THE BRAIN-POWER OF A PROMISE: BOOST YOUR MOJO IN 3 EASY STEPS

I expect that you are brilliant at keeping promises that you make towards other people such as your family, friends, colleagues etc.  You would not dream of NOT doing the thing that you said you would, or not turning up at an allotted time.  Whilst no-one is perfect and life can get sometimes get in the way, you probably have never doubted your reliability when you have agreed a pledge that involves someone else.  With the incentive of external accountability, it so much easier to commit, isn’t it?

However, this may not consistently be the case for when you make promises to yourself though.  Especially if the undertaking involves multiple steps, is likely to be challenging to complete, take time and even be pure fun for fun’s sake!  So why is it easier to let ourselves down? 

Obviously, we are unlikely to lose our job, family etc if we break a private promise so the stakes are not that high if we do not deliver, however another reason can be found in our brain. 

When we make a promise to e.g. spend time on a creative project, exercise, clear out the cupboards at the weekend etc, we have every intention of doing it and believe that we will.  At the time of deciding our diary in advance, we have high energy, we feel good and we can imagine our enjoyment and fulfilment not to mention satisfaction at the accomplishment.*  Based upon thousands of decisions before, our brain predicts that the activity will indeed be executed and we experience a surge of feel-good neurotransmitters.  Dopamine spikes at the anticipation of the reward to come…

However, the human brain is just not that good at prediction because really it is an efficiency that has evolved to primarily enable survival i.e. if A happens = always react with B, not to help us decide when to complete activities on our days off.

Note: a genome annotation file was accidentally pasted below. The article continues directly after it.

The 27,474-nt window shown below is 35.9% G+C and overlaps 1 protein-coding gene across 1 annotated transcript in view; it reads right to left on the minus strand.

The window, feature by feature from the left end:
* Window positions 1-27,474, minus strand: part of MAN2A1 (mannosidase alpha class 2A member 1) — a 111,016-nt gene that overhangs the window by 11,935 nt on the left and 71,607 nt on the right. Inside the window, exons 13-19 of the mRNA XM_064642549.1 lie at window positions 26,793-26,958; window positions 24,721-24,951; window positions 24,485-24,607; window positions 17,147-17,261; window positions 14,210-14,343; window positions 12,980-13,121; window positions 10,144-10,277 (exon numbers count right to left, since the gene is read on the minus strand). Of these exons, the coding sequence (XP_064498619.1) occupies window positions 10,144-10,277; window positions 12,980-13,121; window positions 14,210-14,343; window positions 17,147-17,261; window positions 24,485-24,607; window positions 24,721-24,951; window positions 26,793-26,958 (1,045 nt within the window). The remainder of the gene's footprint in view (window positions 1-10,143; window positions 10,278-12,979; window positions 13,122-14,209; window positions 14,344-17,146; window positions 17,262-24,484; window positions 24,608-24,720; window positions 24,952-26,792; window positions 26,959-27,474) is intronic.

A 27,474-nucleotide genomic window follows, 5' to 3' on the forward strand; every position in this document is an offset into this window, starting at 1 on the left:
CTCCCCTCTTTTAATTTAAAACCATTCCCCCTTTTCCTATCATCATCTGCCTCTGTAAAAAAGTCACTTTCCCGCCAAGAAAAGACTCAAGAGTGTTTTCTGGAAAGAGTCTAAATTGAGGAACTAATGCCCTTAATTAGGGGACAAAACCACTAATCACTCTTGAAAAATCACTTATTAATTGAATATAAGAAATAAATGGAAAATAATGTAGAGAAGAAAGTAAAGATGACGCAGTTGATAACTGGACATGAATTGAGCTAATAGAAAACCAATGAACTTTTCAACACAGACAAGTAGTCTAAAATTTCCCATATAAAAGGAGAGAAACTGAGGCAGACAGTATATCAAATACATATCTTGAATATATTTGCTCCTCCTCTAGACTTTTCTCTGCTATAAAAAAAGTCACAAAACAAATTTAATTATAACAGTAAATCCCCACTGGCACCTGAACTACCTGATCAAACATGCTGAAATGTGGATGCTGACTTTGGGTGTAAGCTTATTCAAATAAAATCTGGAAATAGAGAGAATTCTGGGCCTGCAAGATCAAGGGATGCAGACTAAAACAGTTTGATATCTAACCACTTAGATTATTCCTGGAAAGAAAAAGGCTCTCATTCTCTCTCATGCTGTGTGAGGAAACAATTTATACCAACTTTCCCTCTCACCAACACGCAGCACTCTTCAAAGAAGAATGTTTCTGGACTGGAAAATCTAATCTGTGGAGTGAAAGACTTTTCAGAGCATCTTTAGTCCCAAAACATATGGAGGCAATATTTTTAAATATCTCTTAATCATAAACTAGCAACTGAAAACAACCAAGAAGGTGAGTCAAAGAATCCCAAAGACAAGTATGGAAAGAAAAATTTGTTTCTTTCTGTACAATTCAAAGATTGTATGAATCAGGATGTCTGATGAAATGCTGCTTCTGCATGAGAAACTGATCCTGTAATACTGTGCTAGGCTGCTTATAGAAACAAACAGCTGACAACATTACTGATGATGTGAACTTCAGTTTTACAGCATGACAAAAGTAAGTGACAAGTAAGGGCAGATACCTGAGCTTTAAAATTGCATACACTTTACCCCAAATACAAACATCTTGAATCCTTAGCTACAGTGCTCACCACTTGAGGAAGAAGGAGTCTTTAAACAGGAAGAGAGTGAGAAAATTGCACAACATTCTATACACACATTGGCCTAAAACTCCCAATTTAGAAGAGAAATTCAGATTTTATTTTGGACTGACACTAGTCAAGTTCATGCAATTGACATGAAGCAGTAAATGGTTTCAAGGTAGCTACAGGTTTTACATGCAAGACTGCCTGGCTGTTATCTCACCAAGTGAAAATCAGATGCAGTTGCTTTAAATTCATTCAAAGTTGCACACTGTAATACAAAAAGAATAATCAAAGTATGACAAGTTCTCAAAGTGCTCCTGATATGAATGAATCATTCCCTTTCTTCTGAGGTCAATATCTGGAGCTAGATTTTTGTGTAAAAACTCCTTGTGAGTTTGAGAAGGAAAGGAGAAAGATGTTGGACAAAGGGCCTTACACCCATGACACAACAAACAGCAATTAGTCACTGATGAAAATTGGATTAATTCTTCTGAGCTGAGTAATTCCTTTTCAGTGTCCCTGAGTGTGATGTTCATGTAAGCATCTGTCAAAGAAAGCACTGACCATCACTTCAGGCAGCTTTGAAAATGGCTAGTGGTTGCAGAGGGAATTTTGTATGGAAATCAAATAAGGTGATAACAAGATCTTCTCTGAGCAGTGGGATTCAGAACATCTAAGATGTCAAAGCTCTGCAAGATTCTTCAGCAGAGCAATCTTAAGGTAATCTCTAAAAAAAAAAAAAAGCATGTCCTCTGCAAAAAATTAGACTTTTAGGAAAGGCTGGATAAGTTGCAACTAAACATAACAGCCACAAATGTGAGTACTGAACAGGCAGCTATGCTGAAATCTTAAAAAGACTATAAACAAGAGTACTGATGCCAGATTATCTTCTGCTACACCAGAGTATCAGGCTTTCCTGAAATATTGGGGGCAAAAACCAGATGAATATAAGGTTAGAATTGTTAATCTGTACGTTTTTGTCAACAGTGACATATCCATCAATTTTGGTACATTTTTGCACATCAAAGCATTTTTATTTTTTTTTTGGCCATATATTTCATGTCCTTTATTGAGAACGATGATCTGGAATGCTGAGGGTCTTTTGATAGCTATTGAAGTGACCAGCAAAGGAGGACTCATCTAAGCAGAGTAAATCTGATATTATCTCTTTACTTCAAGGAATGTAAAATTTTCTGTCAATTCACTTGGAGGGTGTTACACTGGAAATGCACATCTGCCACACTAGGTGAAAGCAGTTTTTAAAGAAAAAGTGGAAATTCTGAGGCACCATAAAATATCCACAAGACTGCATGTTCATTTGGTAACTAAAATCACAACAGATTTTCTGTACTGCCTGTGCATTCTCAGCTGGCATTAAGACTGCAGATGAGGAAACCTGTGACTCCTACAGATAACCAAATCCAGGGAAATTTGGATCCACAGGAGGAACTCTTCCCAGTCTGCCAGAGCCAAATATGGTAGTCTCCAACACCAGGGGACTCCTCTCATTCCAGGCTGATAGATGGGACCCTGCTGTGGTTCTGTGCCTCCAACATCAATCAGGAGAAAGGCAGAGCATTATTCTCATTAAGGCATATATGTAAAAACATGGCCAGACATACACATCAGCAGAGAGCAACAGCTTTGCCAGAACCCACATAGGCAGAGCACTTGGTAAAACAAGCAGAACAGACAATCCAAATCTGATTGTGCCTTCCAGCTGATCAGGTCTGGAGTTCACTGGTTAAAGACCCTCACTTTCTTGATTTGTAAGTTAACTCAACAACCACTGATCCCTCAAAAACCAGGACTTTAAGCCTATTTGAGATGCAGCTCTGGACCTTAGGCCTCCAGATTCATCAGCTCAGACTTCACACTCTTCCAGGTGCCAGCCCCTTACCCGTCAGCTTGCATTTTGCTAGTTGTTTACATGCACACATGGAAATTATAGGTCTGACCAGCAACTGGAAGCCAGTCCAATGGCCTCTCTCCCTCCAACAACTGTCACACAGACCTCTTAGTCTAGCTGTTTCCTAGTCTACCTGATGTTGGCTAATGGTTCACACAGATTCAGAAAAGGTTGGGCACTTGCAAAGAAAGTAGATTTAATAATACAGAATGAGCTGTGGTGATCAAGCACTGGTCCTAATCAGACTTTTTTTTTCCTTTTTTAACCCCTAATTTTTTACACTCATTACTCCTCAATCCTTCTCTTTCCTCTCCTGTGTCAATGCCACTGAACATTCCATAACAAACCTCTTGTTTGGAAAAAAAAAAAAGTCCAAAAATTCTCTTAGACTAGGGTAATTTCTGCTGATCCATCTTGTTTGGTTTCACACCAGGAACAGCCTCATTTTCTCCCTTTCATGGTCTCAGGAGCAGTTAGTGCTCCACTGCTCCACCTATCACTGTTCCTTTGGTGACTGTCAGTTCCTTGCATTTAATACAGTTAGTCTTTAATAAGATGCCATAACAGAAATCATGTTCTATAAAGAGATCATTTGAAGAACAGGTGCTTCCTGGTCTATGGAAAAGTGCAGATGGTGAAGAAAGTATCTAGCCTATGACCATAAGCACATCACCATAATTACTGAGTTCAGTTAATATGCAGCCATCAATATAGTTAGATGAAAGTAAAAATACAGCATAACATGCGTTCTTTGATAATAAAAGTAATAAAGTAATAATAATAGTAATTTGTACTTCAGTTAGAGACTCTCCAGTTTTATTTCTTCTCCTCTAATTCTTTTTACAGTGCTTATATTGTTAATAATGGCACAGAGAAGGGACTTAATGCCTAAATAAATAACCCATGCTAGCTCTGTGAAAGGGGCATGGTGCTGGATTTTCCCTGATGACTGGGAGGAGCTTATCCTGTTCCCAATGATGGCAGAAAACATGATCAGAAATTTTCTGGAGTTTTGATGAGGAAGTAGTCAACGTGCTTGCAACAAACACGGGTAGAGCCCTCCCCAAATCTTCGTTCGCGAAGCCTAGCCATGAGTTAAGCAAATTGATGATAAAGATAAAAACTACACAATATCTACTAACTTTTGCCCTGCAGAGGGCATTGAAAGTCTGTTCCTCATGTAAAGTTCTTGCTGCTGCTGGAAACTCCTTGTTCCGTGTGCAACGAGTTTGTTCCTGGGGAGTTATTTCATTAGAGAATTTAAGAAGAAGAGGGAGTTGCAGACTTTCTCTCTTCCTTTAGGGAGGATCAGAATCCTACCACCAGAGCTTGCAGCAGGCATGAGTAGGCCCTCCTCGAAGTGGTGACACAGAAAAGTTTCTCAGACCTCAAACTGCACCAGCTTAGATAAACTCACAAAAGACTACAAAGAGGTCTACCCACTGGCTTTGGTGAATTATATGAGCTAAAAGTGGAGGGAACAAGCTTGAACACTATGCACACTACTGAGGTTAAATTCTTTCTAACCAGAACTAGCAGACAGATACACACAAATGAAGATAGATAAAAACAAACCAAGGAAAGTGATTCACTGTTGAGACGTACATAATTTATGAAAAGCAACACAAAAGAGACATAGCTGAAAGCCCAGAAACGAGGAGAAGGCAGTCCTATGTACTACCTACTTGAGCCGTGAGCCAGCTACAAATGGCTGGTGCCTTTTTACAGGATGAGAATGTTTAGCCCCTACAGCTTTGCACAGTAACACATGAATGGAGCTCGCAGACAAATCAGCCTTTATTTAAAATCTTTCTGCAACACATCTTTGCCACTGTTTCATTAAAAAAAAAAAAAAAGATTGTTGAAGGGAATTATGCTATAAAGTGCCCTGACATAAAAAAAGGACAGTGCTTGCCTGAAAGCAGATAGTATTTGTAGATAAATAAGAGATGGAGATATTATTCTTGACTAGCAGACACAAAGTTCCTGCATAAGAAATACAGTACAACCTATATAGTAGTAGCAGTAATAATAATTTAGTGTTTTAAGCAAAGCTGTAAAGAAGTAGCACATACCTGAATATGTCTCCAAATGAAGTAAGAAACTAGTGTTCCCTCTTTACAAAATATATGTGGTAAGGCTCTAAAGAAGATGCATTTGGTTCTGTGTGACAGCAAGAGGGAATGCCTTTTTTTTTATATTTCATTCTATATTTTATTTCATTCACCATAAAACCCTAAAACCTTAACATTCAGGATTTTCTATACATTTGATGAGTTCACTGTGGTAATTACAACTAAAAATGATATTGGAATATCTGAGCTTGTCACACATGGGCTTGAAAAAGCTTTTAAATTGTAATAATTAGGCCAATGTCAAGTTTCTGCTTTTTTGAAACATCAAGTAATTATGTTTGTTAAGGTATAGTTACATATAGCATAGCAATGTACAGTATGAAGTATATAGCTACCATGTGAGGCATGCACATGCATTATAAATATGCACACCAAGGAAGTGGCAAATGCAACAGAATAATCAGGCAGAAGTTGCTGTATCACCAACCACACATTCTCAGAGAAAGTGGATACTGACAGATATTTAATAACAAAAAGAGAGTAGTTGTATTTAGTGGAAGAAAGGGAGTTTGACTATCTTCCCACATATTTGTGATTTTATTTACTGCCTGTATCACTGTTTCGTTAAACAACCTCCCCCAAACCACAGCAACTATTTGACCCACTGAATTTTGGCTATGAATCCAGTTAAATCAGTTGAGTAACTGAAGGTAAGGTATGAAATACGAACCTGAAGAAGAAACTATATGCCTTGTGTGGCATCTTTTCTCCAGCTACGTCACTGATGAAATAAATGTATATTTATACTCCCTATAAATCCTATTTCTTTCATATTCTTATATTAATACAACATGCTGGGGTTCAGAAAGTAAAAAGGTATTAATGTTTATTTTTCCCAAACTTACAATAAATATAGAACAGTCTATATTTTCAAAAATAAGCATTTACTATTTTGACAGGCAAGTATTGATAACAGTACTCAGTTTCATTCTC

So the weekend arrives and we don’t feel like it because other things have happened since we originally thought about the task.  A better offer comes in that usually offers a quick reward and it is easier to go with the path of least resistance and delay something that we “can fit in another time”.  And so the cycle continues.   

However, it is worth rectifying this as the simple act of maintaining a personal promise ALWAYS boosts mojo.  Doing this repetitively is a sure and quiet way to increase confidence without having to feel the fear, or totally overhaul our life.  Keeping a promise is an act of self-love reflecting back that we matter.  If you think how much grief you have given yourself following not keeping to one of your own promises, you will recognise just how powerful this really is.  

So how can you easily increase your promise making capability?

  1. Promise less. 
  2. Evaluate your commitment.  Ask: “Out of 10, how much am I definitely going to do this, no matter what?”  You will feel the answer in your body. Your body never lies: you will feel emotion i.e. whether you feel committed or not.      
  3. Be ready to put yourself first and prepared to say “no” to something else at the specified time.
  4. Repeat.

What tasks do you find it difficult to keep your own promise to?  Email me your top 3 answers at info@rachelbamber.com and what you are going to do differently now.

*Yes, for many people, clearing out cupboards is immensely gratifying! 

 

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